George R. R. Martin calls backlash to Game of Thrones final season 'madness'
He just thinks it's all a bit much, really.
A month or so ago, Game of Thrones ended forever.
It was a dramatic ending, a defiant one, an ending that some people hated with every fibre of their being and others thought was essentially fine.
If you watched Game of Thrones, you'll be more than well aware of the backlash that the show's final season received.
And if you don't watch Game of Thrones, you'll probably still be more than well aware of the backlash that the show's final season received.
It was all encompassing. Everything from the writing to the plot to the deaths were criticised. Nothing and nobody was safe, apart from the actors who all did a very good job as per usual.
And while just about everybody else who anything vaguely to do with the show has already expressed their feelings about season eight, George R. R. Martin had yet to throw in his two cents.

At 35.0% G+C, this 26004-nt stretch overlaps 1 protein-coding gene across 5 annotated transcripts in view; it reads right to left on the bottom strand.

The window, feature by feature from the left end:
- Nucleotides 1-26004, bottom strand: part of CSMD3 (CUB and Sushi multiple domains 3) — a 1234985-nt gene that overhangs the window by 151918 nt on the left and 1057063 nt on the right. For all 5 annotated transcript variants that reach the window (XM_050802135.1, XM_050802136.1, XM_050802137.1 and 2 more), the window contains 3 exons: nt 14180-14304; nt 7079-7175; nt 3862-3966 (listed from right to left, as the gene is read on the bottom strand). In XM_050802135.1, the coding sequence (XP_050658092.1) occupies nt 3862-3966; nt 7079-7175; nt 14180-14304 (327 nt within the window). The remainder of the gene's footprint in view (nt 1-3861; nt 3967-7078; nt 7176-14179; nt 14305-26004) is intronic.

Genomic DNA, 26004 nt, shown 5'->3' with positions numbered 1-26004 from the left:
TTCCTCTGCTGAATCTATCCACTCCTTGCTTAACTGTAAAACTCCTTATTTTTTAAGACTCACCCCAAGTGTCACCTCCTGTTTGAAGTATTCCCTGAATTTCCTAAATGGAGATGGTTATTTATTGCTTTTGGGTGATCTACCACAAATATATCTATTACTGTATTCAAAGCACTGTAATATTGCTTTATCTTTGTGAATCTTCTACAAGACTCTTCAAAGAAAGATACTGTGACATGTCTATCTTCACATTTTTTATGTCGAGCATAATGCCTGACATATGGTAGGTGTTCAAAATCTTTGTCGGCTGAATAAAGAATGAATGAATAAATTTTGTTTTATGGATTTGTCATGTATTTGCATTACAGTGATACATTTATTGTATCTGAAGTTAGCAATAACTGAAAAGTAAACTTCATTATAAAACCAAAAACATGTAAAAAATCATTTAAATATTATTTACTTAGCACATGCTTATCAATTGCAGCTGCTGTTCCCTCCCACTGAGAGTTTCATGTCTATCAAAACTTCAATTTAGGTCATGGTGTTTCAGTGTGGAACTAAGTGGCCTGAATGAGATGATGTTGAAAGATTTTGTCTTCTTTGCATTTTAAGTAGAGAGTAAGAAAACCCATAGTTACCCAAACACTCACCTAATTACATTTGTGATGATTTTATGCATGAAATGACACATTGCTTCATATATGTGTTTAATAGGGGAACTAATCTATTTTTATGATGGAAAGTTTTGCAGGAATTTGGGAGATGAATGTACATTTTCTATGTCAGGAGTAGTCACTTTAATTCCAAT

Speaking on Leonard Maltin's 'Maltin on Movies' podcast, Martin said that although the final season was not based directly on his work, he still feels the need to defend it - and suggest that maybe people weren't as enraged as they thought they were.
"The Internet is toxic in a way that the old fanzine culture and fandoms - comics fans, science fiction fans in those days - was not," he said.
"There were disagreements. There were feuds, but nothing like the madness that you see on the internet.
"The scale of Game of Thrones' success has - reaching all over the world and invading the culture - it's not something anyone could ever anticipate, not something I expect to ever experience again."
This comes after a Game of Thrones director defended the show's decision to rush Daenerys's descent into madness in the final season.
Miguel Sapochnik, who directed season eight episode five, said that he had always expected the Queen of Dragons to go mad - it was just a case of how they were going to execute it with the little allocated time they had left.
"The way she has treated humans, and the conviction she has, means that conviction is eventually going to fall afoul," he told IndieWire.
"We said, 'You’ve never been like this.' It was this idea of us trying to piece her back together, but something’s broken."
If you say so.